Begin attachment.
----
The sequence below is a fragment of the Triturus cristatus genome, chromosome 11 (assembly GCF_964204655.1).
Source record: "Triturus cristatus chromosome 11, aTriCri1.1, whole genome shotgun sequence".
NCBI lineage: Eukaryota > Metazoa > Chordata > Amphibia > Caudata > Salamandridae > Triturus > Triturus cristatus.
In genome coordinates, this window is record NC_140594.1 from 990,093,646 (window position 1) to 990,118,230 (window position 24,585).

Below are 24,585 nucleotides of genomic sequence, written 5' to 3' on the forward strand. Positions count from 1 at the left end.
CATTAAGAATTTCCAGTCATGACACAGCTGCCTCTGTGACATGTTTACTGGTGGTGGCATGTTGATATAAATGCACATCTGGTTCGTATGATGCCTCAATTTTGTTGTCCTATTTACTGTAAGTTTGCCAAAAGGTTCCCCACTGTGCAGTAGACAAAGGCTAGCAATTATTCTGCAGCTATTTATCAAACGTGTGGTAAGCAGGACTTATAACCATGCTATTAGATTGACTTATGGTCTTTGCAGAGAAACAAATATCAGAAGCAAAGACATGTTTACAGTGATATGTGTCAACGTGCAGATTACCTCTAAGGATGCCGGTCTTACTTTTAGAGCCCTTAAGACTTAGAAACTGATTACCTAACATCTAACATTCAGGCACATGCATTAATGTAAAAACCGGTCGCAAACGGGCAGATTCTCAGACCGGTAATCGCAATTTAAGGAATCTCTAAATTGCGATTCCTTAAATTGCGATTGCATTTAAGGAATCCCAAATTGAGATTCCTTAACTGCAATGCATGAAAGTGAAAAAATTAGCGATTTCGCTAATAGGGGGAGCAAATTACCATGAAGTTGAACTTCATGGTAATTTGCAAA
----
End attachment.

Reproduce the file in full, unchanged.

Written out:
The sequence below is a fragment of the Triturus cristatus genome, chromosome 11 (assembly GCF_964204655.1).
Source record: "Triturus cristatus chromosome 11, aTriCri1.1, whole genome shotgun sequence".
NCBI lineage: Eukaryota > Metazoa > Chordata > Amphibia > Caudata > Salamandridae > Triturus > Triturus cristatus.
In genome coordinates, this window is record NC_140594.1 from 990,093,646 (window position 1) to 990,118,230 (window position 24,585).

Below are 24,585 nucleotides of genomic sequence, written 5' to 3' on the forward strand. Positions count from 1 at the left end.
CATTAAGAATTTCCAGTCATGACACAGCTGCCTCTGTGACATGTTTACTGGTGGTGGCATGTTGATATAAATGCACATCTGGTTCGTATGATGCCTCAATTTTGTTGTCCTATTTACTGTAAGTTTGCCAAAAGGTTCCCCACTGTGCAGTAGACAAAGGCTAGCAATTATTCTGCAGCTATTTATCAAACGTGTGGTAAGCAGGACTTATAACCATGCTATTAGATTGACTTATGGTCTTTGCAGAGAAACAAATATCAGAAGCAAAGACATGTTTACAGTGATATGTGTCAACGTGCAGATTACCTCTAAGGATGCCGGTCTTACTTTTAGAGCCCTTAAGACTTAGAAACTGATTACCTAACATCTAACATTCAGGCACATGCATTAATGTAAAAACCGGTCGCAAACGGGCAGATTCTCAGACCGGTAATCGCAATTTAAGGAATCTCTAAATTGCGATTCCTTAAATTGCGATTGCATTTAAGGAATCCCAAATTGAGATTCCTTAACTGCAATGCATGAAAGTGAAAAAATTAGCGATTTCGCTAATAGGGGGAGCAAATTACCATGAAGTTGAACTTCATGGTAATTTGCAAA